Saratoga Springs City Council eyes decorum after criticism
By Travis Clark, firstname.lastname@example.org
Posted: 08/03/16, 5:01 PM EDT |
@TravClark2 on Twitter
SARATOGA SPRINGS >> Decorum was a running theme at Tuesday’s City Council meeting after many of the city’s elected officials have been criticized over the past few weeks over the way they treat each other and members of the public.
Mayor Joanne Yepsen came prepared with hard copies of the rules for conduct at public meetings, as a reminder to both the public in attendance and the council members themselves. Commissioner of Finance Michele Madigan even included a discussion of decorum as part of her agenda for the evening. The City Council has been noticeably, and unapologetically, lashing out at each other recently in the midst of a recent ethics violation by Yepsen. The council voted to censure her for seeking freelance work with the Saratoga Hospital Foundation while the council was actively doing business with the foundation.
For the past two Tuesday biweekly council meetings, personal attacks and heated debate has been the norm — which even boiled over into Monday’s pre-agenda meeting when Commissioner of Accounts John Franck and Madigan contested with each other over an issue involving assessments.
Madigan said a concerned citizen came to the Department of Finance outlining issues with assessments within the Special Assessment District. When Madigan requested a meeting with Franck and Tony Popolizio, Franck declined. Madigan said she felt this was a commissioner-to-commissioner issue, and felt uncomfortable not meeting with Franck.
The tension between Franck and Madigan flowed into Monday’s pre-agenda meeting when Madigan included an item on her agenda requesting the mayor authorize a contract with an independent auditor who has expertise in assessments. Madigan would eventually drop this item from her agenda for Tuesday’s regular meeting — but not before a heated conversation Monday.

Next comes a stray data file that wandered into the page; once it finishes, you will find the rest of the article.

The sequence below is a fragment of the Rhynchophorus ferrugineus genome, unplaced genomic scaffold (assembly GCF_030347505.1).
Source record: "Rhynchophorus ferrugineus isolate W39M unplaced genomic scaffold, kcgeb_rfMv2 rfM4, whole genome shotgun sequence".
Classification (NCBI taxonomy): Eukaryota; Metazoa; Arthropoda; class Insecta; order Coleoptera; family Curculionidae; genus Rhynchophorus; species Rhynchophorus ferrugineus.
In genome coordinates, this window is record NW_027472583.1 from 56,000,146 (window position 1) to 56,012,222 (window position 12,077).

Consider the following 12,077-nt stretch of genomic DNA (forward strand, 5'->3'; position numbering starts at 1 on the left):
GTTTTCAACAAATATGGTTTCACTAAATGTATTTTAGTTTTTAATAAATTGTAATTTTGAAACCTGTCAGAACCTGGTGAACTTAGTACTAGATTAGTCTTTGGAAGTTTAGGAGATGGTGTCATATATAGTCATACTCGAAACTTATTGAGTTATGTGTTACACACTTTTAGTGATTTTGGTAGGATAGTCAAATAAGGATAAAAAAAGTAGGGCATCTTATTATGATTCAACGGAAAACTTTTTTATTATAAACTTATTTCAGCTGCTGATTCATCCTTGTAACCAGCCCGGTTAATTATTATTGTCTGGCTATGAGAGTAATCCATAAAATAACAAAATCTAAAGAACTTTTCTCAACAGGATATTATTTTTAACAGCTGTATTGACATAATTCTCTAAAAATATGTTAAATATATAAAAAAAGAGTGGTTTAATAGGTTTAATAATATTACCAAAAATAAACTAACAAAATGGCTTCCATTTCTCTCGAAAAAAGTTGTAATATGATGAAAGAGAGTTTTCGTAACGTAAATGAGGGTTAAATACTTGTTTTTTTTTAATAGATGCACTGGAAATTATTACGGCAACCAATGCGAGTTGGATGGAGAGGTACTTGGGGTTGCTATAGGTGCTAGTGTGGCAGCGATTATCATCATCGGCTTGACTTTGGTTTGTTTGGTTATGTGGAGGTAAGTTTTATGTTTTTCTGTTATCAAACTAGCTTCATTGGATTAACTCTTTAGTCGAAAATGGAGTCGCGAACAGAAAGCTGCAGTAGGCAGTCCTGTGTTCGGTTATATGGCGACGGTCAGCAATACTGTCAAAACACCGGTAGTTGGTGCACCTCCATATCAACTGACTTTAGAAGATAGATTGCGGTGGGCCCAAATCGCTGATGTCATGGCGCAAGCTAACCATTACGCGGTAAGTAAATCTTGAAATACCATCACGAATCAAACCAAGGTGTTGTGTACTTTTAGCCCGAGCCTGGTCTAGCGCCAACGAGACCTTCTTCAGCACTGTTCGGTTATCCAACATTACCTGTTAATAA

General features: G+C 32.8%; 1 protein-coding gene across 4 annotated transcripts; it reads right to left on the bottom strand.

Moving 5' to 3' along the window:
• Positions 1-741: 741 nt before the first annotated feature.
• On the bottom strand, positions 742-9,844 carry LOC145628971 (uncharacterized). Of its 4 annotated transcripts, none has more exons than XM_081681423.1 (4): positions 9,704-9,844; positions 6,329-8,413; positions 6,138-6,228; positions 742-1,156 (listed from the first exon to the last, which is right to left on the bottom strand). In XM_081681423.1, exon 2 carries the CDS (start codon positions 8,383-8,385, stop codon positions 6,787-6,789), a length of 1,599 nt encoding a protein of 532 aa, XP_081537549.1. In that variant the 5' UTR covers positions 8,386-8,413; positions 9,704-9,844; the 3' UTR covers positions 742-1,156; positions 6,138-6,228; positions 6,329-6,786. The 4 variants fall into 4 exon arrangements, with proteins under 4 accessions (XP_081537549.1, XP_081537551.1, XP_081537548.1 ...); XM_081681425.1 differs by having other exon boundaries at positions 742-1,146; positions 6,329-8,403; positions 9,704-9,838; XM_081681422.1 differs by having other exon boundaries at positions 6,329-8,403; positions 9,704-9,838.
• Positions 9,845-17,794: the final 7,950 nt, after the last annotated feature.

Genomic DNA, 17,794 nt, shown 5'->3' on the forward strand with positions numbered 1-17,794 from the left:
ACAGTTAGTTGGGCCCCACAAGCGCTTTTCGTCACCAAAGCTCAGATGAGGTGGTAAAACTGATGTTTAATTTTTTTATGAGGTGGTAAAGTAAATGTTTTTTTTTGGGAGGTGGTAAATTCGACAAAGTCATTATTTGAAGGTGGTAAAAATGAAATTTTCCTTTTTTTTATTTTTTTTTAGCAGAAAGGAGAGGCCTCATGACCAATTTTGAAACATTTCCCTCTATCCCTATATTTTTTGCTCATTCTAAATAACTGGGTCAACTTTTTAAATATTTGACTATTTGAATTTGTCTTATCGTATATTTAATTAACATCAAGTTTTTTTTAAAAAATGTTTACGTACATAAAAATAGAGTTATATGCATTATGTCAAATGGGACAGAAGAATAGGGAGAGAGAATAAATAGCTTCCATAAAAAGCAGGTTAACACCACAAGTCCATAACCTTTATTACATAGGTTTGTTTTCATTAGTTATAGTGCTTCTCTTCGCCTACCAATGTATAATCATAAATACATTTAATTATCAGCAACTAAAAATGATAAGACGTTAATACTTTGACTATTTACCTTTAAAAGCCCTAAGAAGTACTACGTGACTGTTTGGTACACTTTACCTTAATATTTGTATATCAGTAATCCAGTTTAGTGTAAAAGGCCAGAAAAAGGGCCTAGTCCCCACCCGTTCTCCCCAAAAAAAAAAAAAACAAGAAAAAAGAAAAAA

Madigan claimed that Franck “swore” about her to the city attorney, to which Franck responded “much like you do at every bar in town.”
At Tuesday’s meeting, the conflict continued when Madigan came to her agenda item on decorum at meetings. One of Madigan’s issues included council members not staying on topic. She also said the Deputy of Accounts laughed at the Finance Director when approached, to which Franck said she was not on topic. Madigan immediately requested to amend her agenda item to include both City Council meetings and decorum within City Hall in general. Madigan, Commissioner of Public Works Anthony Scirocco and Commissioner of Public Safety Christian Mathiesen voted in favor while Mayor Yepsen and Franck voted against.
“I’m very upset with what is transpiring in City Hall,” Madigan said. “There’s a commissioner that is refusing to meet with me, so I have to address it at City Hall.”
This type of behavior has been a common occurrence in recent weeks, particularly between Madigan and Yepsen, who have regularly argued during public meetings.
At the beginning of Tuesday’s meeting, Yepsen reminded council members to turn their cell phones off. During the meeting, Madigan’s cell phone beeped, to which the mayor responded “That’s why we turn cell phones off.” Madigan said she communicates with her deputy and has a child at home, so she will not be turning her cell phone off. Franck chimed in, saying Madigan is texting at least 10 people during the meeting.
On Wednesday, Madigan said the mayor handled the interaction between Franck and her well Tuesday, but she would like to see that more consistently.
During her decorum agenda item, Madigan also made it clear she does not respect how the mayor runs meetings. Madigan said even though the previous mayor and she disagreed politically, he still ran an efficient meeting. Madigan said the council needs to feel safe and that Yepsen does not keep the public in line.
Madigan said her behavior is far from perfect, but she is frustrated because the public should not be allowed to “berate” the council.
Madigan was also concerned that council members frequently interrupt each other, even though Yepsen had to gavel Madigan several times for this very problem Tuesday. Madigan routinely says she is on her agenda, which gives her the right to speak.
In the rules for conduct at public meetings, it states “council members shall make every effort to avoid interrupting another Council member’s speaking. In siutations where interruptions become frequent, the Mayor or presiding officer shall have authority to determine the order in which Council members will speak.”
Yepsen said that the rules are clear and there should be no confusion.
“The rules need to be adhered to,” she said. “I have the gavel and I need cooperation. I can’t have people making personal or political attacks.”